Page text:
"Of the top 25 companies in the S&P 500 by market capitalization (based on closing prices from June 7), ten provided a geographic breakdown of sales for Q1 2012 including Europe. On average, these ten companies generated 22.6% of sales from Europe. Oracle and IBM are at the high end of the list, with nearly 31% of sales coming from Europe in Q1 2012. Coca-Cola is at the bottom of the list, with just under 11% of sales coming from Europe in Q1 2012. The other top 15 companies by market capitalization did not provide sales numbers for Europe for the quarter. "

Groan. What a waste of time. You could easily have looked this up.

 

For example, the #11 to #13 companies are P&G, Coca Cola, Pfizer. Here's Coca Cola's geographic segment data: http://www.sec.gov/cgi-bin/viewer?action=view&cik=21344&accession_number=0000021344-12-000023&xbrl_type=v# (once you get there, you have to go into "Notes to Financial Statements ", and then into "Operating Segments").

 

I am sure that you can trouble yourself to look up the other 14. I am too lazy.

post #33 of 60
Quote:
Originally Posted by myapplelove View Post


You might be referring to the bozo you had elected for president, the "c student" from Yale who had whole websites with quote after quote attesting to his grammatical, logical, and general knowledge idiocy, as well as his poor tact, decorum and manners, and who oversaw an office full of wall street pawns that were speculating at 30/1 exposures and their greed was such they thought the markets couldn't crash...

How does this remotely relate to the point you were trying to make about Apple and taxes?

 

I am confused.

post #34 of 60
Quote:
Originally Posted by anantksundaram View Post

Groan. What a waste of time. You could easily have looked this up.

Me or FactSet?

I don't care about it.

post #35 of 60
Quote:
Originally Posted by Chris_CA View Post

I don't care about it.

Then, (i) Why make the original statement you did; (ii) Why bother to bring this up?

post #36 of 60
Quote:
Originally Posted by myapplelove View Post


You might be referring to the bozo you had elected for president, the "c student" from Yale who had whole websites with quote after quote attesting to his grammatical, logical, and general knowledge idiocy, as well as his poor tact, decorum and manners, and who oversaw an office full of wall street pawns that were speculating at 30/1 exposures and their greed was such they thought the markets couldn't crash...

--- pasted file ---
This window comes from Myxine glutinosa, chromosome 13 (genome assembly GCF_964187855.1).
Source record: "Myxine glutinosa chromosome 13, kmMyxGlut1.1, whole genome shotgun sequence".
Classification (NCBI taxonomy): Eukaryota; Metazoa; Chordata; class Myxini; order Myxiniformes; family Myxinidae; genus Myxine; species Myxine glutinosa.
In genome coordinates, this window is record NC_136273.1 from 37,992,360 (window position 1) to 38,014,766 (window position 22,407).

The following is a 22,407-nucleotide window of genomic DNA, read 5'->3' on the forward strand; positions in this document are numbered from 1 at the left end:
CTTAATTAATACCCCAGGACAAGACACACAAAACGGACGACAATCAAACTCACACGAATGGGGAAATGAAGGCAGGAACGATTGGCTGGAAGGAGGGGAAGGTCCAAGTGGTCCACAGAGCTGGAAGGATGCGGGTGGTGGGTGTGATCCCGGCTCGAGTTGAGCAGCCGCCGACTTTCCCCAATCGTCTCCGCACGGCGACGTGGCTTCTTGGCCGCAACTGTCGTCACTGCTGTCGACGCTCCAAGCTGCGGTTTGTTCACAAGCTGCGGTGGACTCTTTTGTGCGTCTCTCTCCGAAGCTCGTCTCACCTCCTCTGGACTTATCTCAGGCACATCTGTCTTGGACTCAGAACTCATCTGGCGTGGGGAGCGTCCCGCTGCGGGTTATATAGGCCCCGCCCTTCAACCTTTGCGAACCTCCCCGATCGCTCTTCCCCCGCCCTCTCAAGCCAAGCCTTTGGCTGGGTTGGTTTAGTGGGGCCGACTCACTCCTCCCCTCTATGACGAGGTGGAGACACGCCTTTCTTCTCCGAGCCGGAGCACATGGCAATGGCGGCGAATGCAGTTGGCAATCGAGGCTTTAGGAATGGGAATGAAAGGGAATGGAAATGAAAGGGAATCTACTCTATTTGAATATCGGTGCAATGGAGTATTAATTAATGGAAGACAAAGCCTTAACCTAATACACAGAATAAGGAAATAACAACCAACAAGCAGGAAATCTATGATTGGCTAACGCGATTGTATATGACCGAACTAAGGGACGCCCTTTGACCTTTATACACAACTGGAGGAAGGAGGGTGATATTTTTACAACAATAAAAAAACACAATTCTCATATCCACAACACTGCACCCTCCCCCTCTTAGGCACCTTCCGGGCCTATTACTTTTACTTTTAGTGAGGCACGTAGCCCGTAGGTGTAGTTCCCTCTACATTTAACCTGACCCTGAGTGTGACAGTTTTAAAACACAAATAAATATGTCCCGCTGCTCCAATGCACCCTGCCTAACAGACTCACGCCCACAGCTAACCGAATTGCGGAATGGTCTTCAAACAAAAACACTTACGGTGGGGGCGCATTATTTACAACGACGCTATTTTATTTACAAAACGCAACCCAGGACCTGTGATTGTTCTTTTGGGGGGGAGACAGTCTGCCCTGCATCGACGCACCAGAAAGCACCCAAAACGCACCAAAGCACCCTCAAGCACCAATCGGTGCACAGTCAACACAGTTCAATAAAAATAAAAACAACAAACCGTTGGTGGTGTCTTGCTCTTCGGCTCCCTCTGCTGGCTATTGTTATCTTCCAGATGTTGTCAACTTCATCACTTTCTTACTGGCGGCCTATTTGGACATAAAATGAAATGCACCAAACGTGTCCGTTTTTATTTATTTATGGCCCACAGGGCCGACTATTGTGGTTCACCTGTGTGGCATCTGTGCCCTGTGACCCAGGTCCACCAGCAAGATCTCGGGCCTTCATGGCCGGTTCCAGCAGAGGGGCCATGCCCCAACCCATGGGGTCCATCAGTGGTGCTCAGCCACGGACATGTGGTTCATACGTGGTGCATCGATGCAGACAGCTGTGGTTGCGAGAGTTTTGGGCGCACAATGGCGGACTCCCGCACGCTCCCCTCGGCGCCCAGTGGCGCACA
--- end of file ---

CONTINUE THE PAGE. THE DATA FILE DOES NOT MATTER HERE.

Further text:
"C student" might be a little optimistic. Obama's records have never been released. They're hiding them.

post #37 of 60
Quote:
Originally Posted by anantksundaram View Post

Uh? This is nonsense as well. Tell me -- if you have the remotest clue -- how what's happening in Spain or Ireland is "...their own fault, based on pathetic and failed economic models combined with brain dead political policies"? 

Going into detail would be too political, and those kind of posts would just get erased.

post #38 of 60
Quote:
Originally Posted by Apple ][ View Post

"C student" might be a little optimistic. Obama's records have never been released. They're hiding them.

Please. This is not intended as a political comment (although you may have trouble believing that, given how political you are). You don't need grades to make a comparison of intellects. It's not even a serious contest.

lol.gif

post #39 of 60
Quote:
Originally Posted by Apple ][ View Post

Going into detail would be too political, and those kind of posts would just get erased.

Send me a PM if you can show me otherwise. I'll acknowledge that you are correct here, without getting into the details.

 

Let me suggest that you can't, with respect to Spain and Ireland, since the facts won't back you up. 

 

Add: I should probably caution you that, in the case of Ireland, the facts will go against the grain of just about every single thing that the US rightwing holds up as panacea: low taxes, minimal regulation, budget deficits not out of control....


Edited by anantksundaram - 6/9/12 at 7:50pm
post #40 of 60

Originally Posted by anantksundaram View Post

Then, (i) Why make the original statement you did

 

You really can't follow your own posts or those you respond to very well, can you?